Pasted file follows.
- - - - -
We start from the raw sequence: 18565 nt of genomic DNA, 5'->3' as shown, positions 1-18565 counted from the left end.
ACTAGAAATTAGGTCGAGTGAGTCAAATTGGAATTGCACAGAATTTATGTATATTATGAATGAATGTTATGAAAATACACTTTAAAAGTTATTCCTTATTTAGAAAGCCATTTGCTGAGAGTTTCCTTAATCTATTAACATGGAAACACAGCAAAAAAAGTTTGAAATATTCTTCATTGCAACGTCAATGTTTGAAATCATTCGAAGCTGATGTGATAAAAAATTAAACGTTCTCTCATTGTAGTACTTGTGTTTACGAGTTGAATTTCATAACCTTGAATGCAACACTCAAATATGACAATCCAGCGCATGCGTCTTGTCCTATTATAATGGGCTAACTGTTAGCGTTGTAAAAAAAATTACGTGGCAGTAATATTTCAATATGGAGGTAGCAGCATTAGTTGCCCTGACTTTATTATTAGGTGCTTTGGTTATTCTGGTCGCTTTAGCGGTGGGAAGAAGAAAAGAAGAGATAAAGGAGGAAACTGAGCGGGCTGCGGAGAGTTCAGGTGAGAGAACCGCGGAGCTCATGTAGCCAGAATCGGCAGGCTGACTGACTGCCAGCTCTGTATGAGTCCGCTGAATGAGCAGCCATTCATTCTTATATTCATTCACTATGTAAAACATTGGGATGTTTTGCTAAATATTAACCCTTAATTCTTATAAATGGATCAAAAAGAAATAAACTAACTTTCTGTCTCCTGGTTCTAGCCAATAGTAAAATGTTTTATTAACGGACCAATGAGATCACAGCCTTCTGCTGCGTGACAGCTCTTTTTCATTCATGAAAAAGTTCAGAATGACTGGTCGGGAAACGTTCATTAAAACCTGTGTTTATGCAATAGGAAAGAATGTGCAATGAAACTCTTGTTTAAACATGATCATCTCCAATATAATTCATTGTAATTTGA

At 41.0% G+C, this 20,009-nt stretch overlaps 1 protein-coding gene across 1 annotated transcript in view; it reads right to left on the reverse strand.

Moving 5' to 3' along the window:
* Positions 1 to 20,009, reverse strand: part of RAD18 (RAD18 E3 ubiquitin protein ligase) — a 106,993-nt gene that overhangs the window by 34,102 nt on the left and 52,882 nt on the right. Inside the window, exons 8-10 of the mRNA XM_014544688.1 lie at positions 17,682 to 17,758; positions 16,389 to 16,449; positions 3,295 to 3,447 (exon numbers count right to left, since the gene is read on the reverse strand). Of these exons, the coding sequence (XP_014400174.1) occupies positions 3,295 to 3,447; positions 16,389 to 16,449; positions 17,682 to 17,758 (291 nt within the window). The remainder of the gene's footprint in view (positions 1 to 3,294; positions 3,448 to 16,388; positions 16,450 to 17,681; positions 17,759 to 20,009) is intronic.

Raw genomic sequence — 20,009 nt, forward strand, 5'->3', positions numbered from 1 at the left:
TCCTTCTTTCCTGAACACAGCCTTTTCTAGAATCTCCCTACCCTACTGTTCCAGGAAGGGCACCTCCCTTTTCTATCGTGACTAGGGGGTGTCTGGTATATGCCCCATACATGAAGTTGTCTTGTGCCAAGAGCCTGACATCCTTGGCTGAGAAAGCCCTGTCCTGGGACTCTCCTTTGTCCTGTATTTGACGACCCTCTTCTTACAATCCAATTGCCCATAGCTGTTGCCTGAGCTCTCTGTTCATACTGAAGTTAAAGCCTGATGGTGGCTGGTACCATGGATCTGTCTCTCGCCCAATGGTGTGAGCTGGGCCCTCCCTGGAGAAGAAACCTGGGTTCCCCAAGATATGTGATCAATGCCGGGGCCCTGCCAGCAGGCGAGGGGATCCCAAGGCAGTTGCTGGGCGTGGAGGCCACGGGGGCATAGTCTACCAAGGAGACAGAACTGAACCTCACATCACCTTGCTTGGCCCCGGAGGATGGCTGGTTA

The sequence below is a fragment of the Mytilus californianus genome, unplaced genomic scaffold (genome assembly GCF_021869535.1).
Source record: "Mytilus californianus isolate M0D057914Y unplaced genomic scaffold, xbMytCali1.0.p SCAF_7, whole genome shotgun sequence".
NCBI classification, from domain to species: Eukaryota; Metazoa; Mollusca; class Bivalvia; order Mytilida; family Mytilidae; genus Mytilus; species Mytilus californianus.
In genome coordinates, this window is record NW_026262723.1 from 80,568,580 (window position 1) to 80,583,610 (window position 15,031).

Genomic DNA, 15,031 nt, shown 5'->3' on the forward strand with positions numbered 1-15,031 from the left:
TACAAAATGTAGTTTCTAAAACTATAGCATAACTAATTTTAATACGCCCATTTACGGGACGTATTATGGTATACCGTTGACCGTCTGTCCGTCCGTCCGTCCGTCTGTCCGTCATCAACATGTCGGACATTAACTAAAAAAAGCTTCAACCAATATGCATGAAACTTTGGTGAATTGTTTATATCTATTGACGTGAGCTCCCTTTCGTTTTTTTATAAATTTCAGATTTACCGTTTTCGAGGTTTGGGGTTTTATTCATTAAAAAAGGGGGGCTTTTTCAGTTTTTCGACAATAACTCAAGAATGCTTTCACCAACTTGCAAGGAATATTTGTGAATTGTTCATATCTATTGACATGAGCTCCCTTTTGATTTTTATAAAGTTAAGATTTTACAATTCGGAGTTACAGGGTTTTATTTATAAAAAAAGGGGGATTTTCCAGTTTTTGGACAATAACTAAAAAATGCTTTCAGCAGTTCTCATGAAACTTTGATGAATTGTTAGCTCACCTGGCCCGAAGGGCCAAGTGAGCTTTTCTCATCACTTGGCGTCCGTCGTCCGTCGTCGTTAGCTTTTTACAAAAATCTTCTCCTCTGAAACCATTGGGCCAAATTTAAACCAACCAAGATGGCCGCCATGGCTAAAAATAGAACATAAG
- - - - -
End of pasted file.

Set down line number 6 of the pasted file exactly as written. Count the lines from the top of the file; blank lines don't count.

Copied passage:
Raw genomic sequence — 20,009 nt, forward strand, 5'->3', positions numbered from 1 at the left: